Xanax can cause short-term and long-term damage to brain function. Some of the damage may be permanent. Learn more about Xanax and brain health.
Xanax, also known by the generic drug name alprazolam, is a commonly prescribed medication. It is the most commonly prescribed drug that can impact a person’s mental state. Doctors often use Xanax to treat people with severe anxiety or panic problems. However, the drug is not free of risk. Xanax is classified by the Drug Enforcement Administration as a Schedule IV controlled substance.
Additionally, as a benzodiazepine, Xanax has to get into the brain to work. The brain is the site of action for Xanax. Unfortunately, Xanax can have other effects on the brain that are not desirable. For example, Xanax can impact memory and thinking. Some of these effects may be long-term or permanent — even if the person stops taking the drug.
Article at a Glance:
- Xanax, also known by its generic name alprazolam, is a benzodiazepine drug and a controlled substance
- Xanax is often used for mood problems like anxiety or panic attacks
- Xanax increases levels of a brain chemical called GABA that helps calm people down
- Unfortunately, Xanax use can lead to other side effects like feeling sleepy, dizzy and even cause memory loss
- Long-term effects of Xanax use may include problems involving learning or focusing and permanent memory problems
- Over time, the brain gets used to the higher GABA levels from Xanax use and it can develop problems making enough GABA on its own
- Many withdrawal symptoms of Xanax are also related to its effects on the brain
Short-Term Effects: Xanax and the Brain
Most formulations of Xanax are short-acting. Therefore, the drug starts working very quickly and reaches its peak effect within one to two hours. Some of the most common side effects of Xanax are related to its effect on the brain:
- Feeling sleepy or tired
- Feeling dizzy
- Memory problems, including amnesia for events that happen after taking the drug
- Mood problems
Xanax and Brain Chemistry Short-Term
Xanax works on the brain by enhancing the effect of a chemical called gamma-aminobutyric acid (GABA). Some doctors describe GABA as a natural tranquilizer. GABA halts brain signals that would otherwise excite the brain and lead to anxiety or panic. Higher levels of the chemical may cause a person to feel relaxed or sleepy. Xanax is a potent drug which is more powerful than some other benzodiazepines. Also, unlike some other benzodiazepines, Xanax may trigger the brain’s reward system. This possibility puts people at higher risk of developing an addiction to Xanax compared to other benzodiazepines.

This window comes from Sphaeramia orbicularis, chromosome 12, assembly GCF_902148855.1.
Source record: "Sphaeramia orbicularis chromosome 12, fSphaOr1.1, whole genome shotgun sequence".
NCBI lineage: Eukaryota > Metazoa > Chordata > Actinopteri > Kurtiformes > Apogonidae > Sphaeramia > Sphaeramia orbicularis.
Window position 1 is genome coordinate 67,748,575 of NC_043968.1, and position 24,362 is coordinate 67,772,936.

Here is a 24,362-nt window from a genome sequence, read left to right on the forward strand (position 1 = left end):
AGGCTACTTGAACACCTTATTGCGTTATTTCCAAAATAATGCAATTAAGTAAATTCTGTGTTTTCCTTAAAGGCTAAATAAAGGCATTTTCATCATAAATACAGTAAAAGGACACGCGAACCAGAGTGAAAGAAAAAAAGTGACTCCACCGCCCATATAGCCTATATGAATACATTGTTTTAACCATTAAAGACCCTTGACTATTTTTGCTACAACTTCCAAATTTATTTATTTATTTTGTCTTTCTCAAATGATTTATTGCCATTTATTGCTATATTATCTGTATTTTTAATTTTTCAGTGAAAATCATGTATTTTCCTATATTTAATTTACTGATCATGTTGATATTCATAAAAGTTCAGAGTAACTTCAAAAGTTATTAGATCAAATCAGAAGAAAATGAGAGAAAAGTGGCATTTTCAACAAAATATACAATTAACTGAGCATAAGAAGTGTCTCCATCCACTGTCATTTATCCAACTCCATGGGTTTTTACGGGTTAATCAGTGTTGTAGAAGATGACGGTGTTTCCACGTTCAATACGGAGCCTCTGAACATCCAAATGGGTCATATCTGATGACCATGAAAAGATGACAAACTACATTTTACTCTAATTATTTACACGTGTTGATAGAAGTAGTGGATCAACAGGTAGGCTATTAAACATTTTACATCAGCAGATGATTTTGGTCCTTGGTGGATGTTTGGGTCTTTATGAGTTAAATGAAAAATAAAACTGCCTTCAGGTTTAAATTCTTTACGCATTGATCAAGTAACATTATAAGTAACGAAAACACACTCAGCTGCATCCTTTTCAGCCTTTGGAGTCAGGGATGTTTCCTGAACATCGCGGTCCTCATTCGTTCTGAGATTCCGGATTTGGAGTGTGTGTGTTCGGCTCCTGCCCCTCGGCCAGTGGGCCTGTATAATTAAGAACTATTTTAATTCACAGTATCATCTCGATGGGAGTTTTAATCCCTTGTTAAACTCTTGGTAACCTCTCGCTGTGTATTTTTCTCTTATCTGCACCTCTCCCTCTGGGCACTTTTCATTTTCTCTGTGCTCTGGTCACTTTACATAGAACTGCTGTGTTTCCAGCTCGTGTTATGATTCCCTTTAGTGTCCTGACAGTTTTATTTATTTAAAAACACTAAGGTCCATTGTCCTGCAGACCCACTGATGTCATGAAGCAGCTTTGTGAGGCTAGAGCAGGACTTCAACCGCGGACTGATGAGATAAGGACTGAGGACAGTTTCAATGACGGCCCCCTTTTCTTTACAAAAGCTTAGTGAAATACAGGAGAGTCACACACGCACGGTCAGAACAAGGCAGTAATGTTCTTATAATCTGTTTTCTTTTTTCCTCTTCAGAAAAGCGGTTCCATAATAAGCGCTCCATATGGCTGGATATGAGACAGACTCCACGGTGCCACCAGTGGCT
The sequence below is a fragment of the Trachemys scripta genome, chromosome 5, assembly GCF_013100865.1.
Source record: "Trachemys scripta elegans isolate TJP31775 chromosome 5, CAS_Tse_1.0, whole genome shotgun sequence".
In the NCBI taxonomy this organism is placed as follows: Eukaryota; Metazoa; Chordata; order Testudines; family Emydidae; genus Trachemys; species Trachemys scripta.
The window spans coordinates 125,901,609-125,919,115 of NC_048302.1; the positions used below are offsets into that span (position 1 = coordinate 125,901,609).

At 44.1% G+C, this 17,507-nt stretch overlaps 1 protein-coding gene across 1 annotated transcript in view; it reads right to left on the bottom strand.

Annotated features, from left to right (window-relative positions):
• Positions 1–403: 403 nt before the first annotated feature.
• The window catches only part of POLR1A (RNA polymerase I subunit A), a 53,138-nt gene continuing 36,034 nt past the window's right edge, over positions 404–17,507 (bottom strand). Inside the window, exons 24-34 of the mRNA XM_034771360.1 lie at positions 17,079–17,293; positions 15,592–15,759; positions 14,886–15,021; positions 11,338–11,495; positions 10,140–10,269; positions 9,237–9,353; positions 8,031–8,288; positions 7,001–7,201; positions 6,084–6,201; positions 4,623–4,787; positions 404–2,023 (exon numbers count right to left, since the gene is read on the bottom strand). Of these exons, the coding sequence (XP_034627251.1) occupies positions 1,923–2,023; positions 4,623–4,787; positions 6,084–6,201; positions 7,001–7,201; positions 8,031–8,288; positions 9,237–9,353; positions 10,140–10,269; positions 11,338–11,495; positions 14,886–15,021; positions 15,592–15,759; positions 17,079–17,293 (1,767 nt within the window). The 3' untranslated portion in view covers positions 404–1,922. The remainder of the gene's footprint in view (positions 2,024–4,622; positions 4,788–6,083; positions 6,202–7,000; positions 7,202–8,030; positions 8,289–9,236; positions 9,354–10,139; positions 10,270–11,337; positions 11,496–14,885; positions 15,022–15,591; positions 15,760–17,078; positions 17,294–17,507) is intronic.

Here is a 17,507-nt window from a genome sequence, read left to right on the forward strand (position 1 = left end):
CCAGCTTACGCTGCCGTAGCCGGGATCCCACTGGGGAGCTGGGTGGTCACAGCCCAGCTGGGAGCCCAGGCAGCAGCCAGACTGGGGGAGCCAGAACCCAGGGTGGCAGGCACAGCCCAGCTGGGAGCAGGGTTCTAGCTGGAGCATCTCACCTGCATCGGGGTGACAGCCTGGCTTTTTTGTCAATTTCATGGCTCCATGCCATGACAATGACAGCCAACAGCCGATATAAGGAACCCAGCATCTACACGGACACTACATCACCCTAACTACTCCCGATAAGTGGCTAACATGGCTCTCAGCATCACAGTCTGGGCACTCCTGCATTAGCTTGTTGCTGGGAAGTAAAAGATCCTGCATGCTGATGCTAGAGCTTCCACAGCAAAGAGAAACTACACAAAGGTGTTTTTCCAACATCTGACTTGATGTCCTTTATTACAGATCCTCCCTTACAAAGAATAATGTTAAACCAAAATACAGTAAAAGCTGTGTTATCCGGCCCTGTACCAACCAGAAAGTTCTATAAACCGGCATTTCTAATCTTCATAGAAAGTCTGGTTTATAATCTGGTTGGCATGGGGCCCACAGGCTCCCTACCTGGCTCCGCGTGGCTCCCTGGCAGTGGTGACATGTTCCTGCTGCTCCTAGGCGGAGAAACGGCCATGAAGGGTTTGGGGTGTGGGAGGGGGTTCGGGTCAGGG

Long-Term Effects: Xanax and the Brain
Long-term use of Xanax may lead to memory problems. Studies showed that people taking Xanax have more memory problems compared to people not using the drug. Doctors found that people who stopped Xanax use have memory problems that last four months. These memory problems may be permanent in some cases. Other long-term effects of benzodiazepines include:
- Visual-spatial problems
- Lowered IQ
- Problems processing information quickly
- Trouble learning new verbal skills
- Problems concentrating
- Delay in response time
However, it is important to note that most of the studies about the long-term effects of benzodiazepines on the brain were conducted with people who were taking the drug at the time. Therefore, it remains unclear if these effects are due to changes in the brain itself, or simply side effects of the drug that may go away if the drug were stopped.
Xanax and Brain Chemistry Long-Term
Over time, the brain starts to expect higher levels of GABA. Therefore, the brain may make less GABA on its own and start depending on the Xanax. This process can happen in as little as six weeks. A person may need stronger doses of Xanax to achieve the same calming effects as originally experiences. After some time this pattern leads to tolerance, dependence and can even lead to addiction.
If a person stops taking Xanax suddenly, they may experience worsened anxiety and panic attacks than before because the brain is not making as much GABA on its own. Doctors refer to this development as rebound anxiety. Likely due to rebound anxiety, Xanax is known to cause worse withdrawal symptoms than other benzodiazepines. Some of those withdrawal symptoms may last for months or years. Many withdrawal symptoms are related to Xanax’s effects on GABA in the brain, and can include:
- Feeling anxious or panicked
- Problems sleeping
- Feeling dizzy
- Mental status changes
- Mood changes
Ait-Daoud N., Hamby AS., Sharma S., Blevins D. “A Review of Alprazolam Use, Misuse, and Withdrawal.” PMC, March 12, 2018. Accessed May 26, 2019.
Stewart SA. “The Effects of Benzodiazepines on Cognition.” Journal of Clinical Psychiatry, March 12, 2018. Accessed May 26, 2019.
Parks, J. “Safe & Effective Use of Benzodiazepi[…]in Clinical Practice.” Substance Abuse and Mental Health Services Administration, May 31, 2017. Accessed May 26, 2019.
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